Minimizing Fluid Loss

Fluid loss is unavoidable but there are steps you can take to minimize the amount you lose.
The following steps may seem extreme but they will help you minimize fluid loss an ultimately increase your chances of survival:



Exerting yourself will cause you to sweat to stay cool, which uses up precious fluid.

Don’t smoke or drink alcohol
If you smoke or drink alcohol, your body will use fluid to flush out your kidneys etc as your body goes into a detoxification process.

Laying directly on hot ground or heated surfaces such as rocks
If feasible, dig or clear a shallow trench in a shady spot and lay in it. The earth underneath will be cooler than the hot surface; but you must consider that the shade will move with the sun.

If water is extremely scarce. If water is available but in smaller quantities eat only small amounts avoiding fat (digesting fat requires a lot of fluid to break it down). If you eat without keeping your fluids levels up, your body will take fluid from wherever it is available, for digestion. Unfortunately this will be from your vital organs and will cause further dehydration.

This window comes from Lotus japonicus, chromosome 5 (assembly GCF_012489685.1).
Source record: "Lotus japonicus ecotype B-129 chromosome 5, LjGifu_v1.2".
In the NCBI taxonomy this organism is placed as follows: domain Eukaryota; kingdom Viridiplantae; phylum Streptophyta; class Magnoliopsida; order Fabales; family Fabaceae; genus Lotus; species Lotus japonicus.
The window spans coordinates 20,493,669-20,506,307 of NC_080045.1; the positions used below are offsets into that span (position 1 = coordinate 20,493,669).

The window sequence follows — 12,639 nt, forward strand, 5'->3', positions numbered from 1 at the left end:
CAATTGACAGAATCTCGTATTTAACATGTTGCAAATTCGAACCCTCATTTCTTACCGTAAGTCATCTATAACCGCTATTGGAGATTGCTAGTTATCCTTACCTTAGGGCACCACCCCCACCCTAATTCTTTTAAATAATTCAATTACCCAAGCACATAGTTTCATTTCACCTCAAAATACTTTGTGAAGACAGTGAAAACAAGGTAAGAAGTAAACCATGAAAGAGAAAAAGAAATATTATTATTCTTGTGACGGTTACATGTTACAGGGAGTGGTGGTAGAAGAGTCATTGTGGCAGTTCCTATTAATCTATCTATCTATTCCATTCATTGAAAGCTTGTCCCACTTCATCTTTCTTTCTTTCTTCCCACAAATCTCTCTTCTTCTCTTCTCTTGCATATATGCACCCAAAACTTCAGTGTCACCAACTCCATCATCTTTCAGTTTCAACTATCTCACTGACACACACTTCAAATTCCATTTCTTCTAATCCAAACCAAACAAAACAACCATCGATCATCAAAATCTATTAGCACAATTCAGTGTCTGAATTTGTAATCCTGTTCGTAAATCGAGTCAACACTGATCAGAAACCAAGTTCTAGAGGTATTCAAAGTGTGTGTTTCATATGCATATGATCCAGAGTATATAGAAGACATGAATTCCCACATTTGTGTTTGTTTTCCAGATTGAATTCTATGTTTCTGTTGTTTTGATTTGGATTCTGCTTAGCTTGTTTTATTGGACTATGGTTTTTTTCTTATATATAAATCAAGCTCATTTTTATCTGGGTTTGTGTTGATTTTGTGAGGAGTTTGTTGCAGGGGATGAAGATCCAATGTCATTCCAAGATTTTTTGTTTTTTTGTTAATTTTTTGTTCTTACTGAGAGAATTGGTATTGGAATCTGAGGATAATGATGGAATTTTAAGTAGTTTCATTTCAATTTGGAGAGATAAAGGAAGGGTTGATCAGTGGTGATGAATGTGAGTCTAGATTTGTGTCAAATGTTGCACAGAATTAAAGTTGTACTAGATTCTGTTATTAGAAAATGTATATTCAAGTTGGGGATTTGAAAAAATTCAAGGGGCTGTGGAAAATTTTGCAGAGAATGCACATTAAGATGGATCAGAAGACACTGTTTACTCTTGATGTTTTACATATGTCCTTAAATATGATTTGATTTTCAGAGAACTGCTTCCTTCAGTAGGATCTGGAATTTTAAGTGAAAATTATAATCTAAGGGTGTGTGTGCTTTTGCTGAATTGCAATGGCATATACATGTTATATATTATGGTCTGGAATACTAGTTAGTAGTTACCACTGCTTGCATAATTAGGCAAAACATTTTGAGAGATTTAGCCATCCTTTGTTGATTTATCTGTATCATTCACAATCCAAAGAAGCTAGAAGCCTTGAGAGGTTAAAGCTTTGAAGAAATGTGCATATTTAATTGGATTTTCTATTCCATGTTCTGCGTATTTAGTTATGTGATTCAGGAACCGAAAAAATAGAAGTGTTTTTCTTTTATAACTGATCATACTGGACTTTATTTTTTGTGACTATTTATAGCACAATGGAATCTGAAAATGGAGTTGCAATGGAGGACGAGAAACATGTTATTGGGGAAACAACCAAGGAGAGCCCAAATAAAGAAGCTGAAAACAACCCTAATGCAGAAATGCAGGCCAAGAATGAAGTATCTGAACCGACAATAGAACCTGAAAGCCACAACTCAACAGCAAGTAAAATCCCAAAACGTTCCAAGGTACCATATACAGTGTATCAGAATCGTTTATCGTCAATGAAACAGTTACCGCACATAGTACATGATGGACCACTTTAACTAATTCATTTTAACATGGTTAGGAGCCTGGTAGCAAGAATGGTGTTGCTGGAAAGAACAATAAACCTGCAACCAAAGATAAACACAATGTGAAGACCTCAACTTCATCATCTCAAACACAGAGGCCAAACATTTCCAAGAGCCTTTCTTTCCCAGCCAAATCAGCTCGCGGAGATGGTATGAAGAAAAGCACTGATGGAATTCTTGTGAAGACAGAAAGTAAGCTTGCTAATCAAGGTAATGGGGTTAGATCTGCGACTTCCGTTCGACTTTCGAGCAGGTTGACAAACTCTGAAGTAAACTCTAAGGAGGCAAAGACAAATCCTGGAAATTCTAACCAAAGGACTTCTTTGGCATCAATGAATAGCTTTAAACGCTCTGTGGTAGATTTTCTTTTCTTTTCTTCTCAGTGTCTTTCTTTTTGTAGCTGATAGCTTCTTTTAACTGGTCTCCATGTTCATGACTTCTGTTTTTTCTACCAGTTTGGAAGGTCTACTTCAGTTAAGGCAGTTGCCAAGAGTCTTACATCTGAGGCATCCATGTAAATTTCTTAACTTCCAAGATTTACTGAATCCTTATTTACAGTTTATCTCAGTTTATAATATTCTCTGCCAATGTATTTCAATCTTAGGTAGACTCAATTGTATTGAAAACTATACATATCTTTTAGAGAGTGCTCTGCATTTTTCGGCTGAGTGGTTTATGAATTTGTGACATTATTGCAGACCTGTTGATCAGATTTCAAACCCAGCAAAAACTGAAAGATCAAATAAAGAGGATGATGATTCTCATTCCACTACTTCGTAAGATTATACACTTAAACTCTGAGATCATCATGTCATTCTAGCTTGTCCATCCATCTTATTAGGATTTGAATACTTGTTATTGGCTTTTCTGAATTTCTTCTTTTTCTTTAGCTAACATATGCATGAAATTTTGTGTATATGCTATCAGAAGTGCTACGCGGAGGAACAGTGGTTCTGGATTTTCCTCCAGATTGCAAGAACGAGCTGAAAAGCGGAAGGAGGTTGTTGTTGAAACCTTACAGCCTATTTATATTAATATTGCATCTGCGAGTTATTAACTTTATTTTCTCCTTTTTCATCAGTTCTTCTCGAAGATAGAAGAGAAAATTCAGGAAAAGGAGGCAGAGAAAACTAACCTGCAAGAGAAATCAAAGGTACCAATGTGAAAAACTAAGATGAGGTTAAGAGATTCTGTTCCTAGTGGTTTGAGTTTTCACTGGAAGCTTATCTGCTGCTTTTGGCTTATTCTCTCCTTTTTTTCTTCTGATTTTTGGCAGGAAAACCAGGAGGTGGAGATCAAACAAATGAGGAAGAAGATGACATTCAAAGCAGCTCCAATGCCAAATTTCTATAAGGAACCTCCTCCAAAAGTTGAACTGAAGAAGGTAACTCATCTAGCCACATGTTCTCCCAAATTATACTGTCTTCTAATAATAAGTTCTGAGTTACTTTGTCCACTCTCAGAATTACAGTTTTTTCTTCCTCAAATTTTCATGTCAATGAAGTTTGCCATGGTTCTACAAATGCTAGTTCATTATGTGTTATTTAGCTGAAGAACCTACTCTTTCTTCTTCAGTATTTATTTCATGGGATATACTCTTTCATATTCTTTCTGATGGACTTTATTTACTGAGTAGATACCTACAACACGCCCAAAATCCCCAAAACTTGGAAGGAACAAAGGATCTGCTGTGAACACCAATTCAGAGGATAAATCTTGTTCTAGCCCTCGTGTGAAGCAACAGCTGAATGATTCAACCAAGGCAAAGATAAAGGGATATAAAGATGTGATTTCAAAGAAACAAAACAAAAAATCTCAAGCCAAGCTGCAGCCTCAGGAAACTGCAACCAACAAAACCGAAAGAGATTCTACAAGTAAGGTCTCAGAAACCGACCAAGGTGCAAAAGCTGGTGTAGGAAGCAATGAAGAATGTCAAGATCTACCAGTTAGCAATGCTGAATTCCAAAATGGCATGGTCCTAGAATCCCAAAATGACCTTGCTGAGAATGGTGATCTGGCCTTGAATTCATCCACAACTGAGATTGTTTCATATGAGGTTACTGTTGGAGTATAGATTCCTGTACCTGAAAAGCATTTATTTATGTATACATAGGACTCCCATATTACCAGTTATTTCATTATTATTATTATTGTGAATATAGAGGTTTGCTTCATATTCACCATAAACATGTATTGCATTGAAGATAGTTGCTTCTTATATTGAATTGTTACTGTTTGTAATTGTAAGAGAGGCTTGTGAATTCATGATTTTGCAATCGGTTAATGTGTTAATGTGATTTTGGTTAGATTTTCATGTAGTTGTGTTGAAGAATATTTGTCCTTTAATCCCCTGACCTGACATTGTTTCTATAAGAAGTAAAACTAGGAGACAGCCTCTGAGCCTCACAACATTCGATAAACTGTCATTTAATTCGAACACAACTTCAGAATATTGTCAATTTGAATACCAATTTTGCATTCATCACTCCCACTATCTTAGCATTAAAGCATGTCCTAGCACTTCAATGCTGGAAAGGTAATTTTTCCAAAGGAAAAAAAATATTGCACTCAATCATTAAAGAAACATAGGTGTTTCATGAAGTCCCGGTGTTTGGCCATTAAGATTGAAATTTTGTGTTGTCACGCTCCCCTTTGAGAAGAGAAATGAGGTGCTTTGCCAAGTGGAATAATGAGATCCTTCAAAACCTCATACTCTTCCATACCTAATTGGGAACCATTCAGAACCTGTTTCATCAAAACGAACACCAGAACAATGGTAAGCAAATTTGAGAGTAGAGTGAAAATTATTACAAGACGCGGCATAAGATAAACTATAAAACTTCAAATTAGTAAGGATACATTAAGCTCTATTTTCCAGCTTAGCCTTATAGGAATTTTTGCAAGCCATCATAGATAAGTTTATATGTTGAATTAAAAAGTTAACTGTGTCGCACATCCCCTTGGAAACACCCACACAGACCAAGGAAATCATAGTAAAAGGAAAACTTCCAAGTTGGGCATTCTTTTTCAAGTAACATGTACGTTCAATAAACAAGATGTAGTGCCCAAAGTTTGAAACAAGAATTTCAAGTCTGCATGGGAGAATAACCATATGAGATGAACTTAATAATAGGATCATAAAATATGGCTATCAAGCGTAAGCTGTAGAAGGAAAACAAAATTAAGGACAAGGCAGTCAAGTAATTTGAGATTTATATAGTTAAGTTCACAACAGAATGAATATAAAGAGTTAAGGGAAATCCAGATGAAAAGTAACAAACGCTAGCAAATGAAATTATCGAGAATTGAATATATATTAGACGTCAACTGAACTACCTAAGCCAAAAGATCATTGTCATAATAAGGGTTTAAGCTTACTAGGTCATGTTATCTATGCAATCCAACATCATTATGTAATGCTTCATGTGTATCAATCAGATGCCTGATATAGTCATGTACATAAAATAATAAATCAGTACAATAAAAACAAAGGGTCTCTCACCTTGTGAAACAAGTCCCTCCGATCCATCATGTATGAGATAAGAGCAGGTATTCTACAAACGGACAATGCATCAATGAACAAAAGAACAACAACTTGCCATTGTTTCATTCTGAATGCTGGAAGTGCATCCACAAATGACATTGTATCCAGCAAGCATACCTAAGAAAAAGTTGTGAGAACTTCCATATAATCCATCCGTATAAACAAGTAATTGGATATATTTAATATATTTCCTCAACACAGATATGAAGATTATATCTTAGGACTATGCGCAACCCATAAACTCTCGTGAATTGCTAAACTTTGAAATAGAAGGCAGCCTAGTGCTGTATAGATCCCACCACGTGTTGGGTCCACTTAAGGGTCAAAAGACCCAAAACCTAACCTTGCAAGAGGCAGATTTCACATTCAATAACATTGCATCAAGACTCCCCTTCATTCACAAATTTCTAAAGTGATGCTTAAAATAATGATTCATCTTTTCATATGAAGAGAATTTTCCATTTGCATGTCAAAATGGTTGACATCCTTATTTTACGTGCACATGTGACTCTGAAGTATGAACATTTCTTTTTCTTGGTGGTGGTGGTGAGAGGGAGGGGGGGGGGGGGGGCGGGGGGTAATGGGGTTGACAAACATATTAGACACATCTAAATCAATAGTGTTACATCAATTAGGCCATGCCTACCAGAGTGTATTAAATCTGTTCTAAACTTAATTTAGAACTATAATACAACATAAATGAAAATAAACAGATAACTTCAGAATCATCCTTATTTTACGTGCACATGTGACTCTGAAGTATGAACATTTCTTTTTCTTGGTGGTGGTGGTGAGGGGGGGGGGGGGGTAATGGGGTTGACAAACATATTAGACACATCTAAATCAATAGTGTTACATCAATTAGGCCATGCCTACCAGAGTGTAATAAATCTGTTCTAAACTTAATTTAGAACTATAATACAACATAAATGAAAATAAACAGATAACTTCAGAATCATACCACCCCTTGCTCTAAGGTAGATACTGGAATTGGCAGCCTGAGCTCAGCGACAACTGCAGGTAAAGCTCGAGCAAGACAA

Fluid is lost through evaporation. Observing the steam which comes off your breath on a cold morning will give you some indication of the amount which can be lost through evaporation.


Things you can do

Breathe through the nose and keep your mouth closed as much as possible
This will help you to avoid loosing fluid through evaporation. Your mouth has a much larger, damp, surface area and therefore, you will lose much more fluid through your mouth than your nose.

Keep water in your mouth
When moving over a distance in the heat, take a sip of water and hold it in your mouth, without swallowing it, as you travel. This will slow the rate at which you lose fluid through breathing and it will help to stop your mouth and lips from drying out.

Travel at Night
In warmer regions, travel at night or early in the morning, where possible, and rest in a cool place during the heat of the day.

Keep cool
Stay in shade where possible. Where there is no shade readily available, then you should erect something which will provide shade.